Dishes of diversity in Jewish culinary world
Author, educator to serve up history through cuisine
Tina Wasserman is one of the few women in the country to specialize in Jewish historical cuisine.
February 28, 2011
Jewish cooking goes way beyond making a fluffy matza ball, a tender brisket, or flaky rugelach.
The varied culinary traditions of Jews from all over the world have flavored the cuisine of their host countries; learning about them opens delicious windows onto a scattered people’s sweeping range of culture, history, and religious practice.
There are factors that these diverse gustatory customs have in common. “Shabbat and the laws of kashrut are the two main things that have affected Jewish cooking,” said author and cooking instructor Tina Wasserman. “It doesn’t matter whether you’re observant of the Sabbath or keep kosher. Those recipes that you find all over the world that are associated with Jewish people meet those criteria.”
Wasserman, the author of Entree to Judaism: A Culinary Exploration of the Jewish Diaspora, will serve as scholar-in-residence at Temple B’nai Shalom in East Brunswick the weekend of March 11-13.
She wrote the book, she told NJJN in a phone interview from her Dallas home, “because most people in the United States, Jewish and non-Jewish, think all Jewish food is Eastern European — bagels and lox — yet no one knows the stories.”
A specialist in Jewish historical cuisine, Wasserman has taught cooking for 41 years and is trained in education and nutrition. Once “Chef Fields” at Marshall Field’s department store in Dallas, she introduced thousands of residents to prominent chefs and restaurateurs at the store’s weekly cooking school.
In 1994, Wasserman was elected to Les Dames d’Escoffier, an international culinary society that honors women in the food and beverage industry.
The stories presented in Entree to Judaism, which touch upon every part of the world in which Jews have lived, are designed, the author said, “to give a connection to either family history or a sense of connection to the Jewish Diaspora.”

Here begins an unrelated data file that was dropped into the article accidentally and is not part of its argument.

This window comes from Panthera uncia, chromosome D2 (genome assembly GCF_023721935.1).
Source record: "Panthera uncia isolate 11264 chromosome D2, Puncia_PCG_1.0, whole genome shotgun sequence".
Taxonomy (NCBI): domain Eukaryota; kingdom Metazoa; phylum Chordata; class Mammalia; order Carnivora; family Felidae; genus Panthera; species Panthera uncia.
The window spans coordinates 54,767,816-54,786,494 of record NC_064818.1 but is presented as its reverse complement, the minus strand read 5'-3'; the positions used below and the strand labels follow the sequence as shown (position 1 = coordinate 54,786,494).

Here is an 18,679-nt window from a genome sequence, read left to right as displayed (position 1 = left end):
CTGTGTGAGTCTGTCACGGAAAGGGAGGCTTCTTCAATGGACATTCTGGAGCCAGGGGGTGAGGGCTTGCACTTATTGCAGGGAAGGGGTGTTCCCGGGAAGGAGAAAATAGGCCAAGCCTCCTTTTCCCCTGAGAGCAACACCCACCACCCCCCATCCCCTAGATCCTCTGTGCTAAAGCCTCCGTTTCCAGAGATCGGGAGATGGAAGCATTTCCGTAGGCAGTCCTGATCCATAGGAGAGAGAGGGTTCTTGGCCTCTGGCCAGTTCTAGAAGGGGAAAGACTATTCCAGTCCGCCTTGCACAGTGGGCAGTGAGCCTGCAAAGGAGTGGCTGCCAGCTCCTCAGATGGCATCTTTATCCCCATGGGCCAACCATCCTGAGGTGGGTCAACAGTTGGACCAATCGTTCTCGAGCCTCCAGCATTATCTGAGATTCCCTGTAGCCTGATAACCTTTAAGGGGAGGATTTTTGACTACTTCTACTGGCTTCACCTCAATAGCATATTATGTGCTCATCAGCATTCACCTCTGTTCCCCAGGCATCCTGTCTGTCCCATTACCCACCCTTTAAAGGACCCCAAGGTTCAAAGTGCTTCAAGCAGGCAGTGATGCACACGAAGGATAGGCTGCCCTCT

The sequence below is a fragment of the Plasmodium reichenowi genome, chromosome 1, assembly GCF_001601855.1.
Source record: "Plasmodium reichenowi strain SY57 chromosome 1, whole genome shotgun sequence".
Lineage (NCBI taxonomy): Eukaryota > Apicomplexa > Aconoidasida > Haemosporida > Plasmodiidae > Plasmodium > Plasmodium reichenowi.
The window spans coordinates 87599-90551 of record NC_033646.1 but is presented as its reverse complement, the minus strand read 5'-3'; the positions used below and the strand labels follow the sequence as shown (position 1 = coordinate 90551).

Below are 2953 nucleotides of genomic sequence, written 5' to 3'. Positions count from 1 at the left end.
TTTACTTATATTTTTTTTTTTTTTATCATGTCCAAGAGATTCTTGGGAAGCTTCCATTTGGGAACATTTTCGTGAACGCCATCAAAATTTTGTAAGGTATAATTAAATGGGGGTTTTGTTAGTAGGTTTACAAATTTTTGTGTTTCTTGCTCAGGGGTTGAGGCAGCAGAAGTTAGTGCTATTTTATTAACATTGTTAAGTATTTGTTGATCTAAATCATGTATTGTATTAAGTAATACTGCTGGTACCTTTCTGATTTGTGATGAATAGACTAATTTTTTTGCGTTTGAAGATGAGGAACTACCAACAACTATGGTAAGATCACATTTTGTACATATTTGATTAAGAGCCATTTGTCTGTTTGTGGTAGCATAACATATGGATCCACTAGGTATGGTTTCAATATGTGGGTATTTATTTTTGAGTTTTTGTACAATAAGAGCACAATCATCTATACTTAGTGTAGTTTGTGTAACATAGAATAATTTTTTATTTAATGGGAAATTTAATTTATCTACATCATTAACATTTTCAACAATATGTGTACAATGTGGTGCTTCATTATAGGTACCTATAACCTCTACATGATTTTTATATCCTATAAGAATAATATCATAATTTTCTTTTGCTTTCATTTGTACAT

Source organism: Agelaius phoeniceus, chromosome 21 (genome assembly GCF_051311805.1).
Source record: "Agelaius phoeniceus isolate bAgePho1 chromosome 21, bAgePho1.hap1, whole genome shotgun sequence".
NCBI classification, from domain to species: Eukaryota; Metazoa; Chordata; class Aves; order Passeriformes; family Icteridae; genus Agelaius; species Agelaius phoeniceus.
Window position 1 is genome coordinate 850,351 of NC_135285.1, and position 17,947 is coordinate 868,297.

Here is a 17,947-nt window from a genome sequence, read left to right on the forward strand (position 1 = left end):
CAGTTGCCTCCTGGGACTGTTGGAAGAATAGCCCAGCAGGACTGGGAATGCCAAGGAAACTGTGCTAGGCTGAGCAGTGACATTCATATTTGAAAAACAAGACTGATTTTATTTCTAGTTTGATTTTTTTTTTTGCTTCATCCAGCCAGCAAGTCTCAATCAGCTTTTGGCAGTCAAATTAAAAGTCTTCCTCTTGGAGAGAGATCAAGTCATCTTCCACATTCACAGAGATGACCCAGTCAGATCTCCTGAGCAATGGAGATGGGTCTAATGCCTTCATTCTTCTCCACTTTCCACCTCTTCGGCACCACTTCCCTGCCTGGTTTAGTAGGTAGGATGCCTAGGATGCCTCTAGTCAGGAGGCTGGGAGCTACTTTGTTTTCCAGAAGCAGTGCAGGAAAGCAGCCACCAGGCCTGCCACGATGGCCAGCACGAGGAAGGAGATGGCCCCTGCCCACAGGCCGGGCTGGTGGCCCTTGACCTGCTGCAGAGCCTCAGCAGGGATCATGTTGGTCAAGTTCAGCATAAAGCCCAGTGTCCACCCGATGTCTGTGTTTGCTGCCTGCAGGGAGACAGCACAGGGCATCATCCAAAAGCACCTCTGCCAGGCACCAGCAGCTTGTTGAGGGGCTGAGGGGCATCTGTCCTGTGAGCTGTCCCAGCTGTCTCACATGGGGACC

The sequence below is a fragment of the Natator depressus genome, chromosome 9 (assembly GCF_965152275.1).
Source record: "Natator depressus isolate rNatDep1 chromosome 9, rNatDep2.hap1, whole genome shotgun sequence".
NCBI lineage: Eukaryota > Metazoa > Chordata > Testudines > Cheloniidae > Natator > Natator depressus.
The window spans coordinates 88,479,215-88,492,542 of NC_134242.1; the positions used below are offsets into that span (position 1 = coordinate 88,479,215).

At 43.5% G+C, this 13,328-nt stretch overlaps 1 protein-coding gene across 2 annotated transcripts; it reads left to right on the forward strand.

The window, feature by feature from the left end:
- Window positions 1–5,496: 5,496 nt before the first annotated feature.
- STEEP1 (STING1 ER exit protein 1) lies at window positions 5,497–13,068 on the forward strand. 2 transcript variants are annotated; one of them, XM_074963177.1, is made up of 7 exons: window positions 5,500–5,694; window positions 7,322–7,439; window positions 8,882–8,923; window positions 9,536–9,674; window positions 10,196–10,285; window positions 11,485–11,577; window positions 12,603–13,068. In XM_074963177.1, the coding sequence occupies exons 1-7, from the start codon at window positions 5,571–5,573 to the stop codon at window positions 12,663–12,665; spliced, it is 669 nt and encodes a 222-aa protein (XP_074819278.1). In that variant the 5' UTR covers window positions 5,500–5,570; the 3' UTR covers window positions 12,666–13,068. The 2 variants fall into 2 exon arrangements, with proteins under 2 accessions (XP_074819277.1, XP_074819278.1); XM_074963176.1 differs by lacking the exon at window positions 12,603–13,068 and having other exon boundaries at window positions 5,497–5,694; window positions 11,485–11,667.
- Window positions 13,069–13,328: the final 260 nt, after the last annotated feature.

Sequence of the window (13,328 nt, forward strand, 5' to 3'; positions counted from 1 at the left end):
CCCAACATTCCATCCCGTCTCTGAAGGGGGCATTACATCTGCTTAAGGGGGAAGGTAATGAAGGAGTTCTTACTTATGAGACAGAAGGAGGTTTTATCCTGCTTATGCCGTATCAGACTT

‘I believe in tikun olam’
Among the topics Wasserman plans to cover at B’nai Shalom is the influence Jews have had on international cuisine, with an emphasis on the Sephardim, those who trace their roots to the Iberian peninsula.
The dispersion of the Jews expelled from Spain in 1492, said Wasserman, “had a significant effect on many cuisines.” In her book, she said, “I talk about what the Moors brought to Spain and what the Jews took with them. Many people don’t know there were about 200,000 Jews in Spain.”
Sicily, which was ruled by Spain, had 40,000 Jews who heavily influenced Italian cooking, she said. Although eggplant parmigiana is thought of as a quintessentially Italian dish, it was the Jews who introduced the eggplant to the Italians.
Jews also had a “significant hand” in spreading oranges throughout Europe and in the chocolate trade, since they were the ones who figured out how to process cocoa for shipment.
Some of the book’s recipes — like those in the southeastern Asia section — are not Jewish in their origins, but have a Jewish twist to them. While the Custard Inside Pumpkin is Thai in origin, said Wasserman, the recipe’s lack of any dairy ingredients is a nod to Sephardi tradition.
To make desserts pareve and therefore suitable to serve after a meat meal, she explained, “the Sephardim used coconut milk as their binding agent as opposed to milk or cream.”
All the recipes are accompanied by “Tina’s tidbits,” helpful hints gleaned from her decades of experience.